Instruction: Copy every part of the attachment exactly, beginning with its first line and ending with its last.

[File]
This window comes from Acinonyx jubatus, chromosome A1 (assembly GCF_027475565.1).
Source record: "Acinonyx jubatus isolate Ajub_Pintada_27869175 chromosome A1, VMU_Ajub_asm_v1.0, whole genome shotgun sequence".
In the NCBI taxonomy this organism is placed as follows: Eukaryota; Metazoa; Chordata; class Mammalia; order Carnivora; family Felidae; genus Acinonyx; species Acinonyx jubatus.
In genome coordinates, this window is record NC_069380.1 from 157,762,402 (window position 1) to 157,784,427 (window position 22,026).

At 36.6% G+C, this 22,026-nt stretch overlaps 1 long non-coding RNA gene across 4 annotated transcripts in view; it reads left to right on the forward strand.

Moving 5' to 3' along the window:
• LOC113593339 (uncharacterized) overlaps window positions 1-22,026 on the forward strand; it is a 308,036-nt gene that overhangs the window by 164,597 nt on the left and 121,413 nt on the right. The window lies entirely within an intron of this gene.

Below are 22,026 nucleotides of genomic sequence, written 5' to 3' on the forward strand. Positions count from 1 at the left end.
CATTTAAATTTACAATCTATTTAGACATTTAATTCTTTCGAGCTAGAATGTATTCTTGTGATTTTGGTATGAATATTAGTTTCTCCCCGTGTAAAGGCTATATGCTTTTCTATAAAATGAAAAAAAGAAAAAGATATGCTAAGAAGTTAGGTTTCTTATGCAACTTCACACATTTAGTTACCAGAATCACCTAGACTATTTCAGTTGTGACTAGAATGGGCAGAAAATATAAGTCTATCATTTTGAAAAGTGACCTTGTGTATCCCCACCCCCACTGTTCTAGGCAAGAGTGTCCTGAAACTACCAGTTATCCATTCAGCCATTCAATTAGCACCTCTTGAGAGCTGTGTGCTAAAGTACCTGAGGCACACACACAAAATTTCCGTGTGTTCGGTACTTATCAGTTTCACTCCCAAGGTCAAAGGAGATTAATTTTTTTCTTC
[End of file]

This window comes from Acinonyx jubatus, chromosome A1 (assembly GCF_027475565.1).
Source record: "Acinonyx jubatus isolate Ajub_Pintada_27869175 chromosome A1, VMU_Ajub_asm_v1.0, whole genome shotgun sequence".
In the NCBI taxonomy this organism is placed as follows: Eukaryota; Metazoa; Chordata; class Mammalia; order Carnivora; family Felidae; genus Acinonyx; species Acinonyx jubatus.
In genome coordinates, this window is record NC_069380.1 from 157,762,402 (window position 1) to 157,784,427 (window position 22,026).

At 36.6% G+C, this 22,026-nt stretch overlaps 1 long non-coding RNA gene across 4 annotated transcripts in view; it reads left to right on the forward strand.

Moving 5' to 3' along the window:
• LOC113593339 (uncharacterized) overlaps window positions 1-22,026 on the forward strand; it is a 308,036-nt gene that overhangs the window by 164,597 nt on the left and 121,413 nt on the right. The window lies entirely within an intron of this gene.

Below are 22,026 nucleotides of genomic sequence, written 5' to 3' on the forward strand. Positions count from 1 at the left end.
CATTTAAATTTACAATCTATTTAGACATTTAATTCTTTCGAGCTAGAATGTATTCTTGTGATTTTGGTATGAATATTAGTTTCTCCCCGTGTAAAGGCTATATGCTTTTCTATAAAATGAAAAAAAGAAAAAGATATGCTAAGAAGTTAGGTTTCTTATGCAACTTCACACATTTAGTTACCAGAATCACCTAGACTATTTCAGTTGTGACTAGAATGGGCAGAAAATATAAGTCTATCATTTTGAAAAGTGACCTTGTGTATCCCCACCCCCACTGTTCTAGGCAAGAGTGTCCTGAAACTACCAGTTATCCATTCAGCCATTCAATTAGCACCTCTTGAGAGCTGTGTGCTAAAGTACCTGAGGCACACACACAAAATTTCCGTGTGTTCGGTACTTATCAGTTTCACTCCCAAGGTCAAAGGAGATTAATTTTTTTCTTC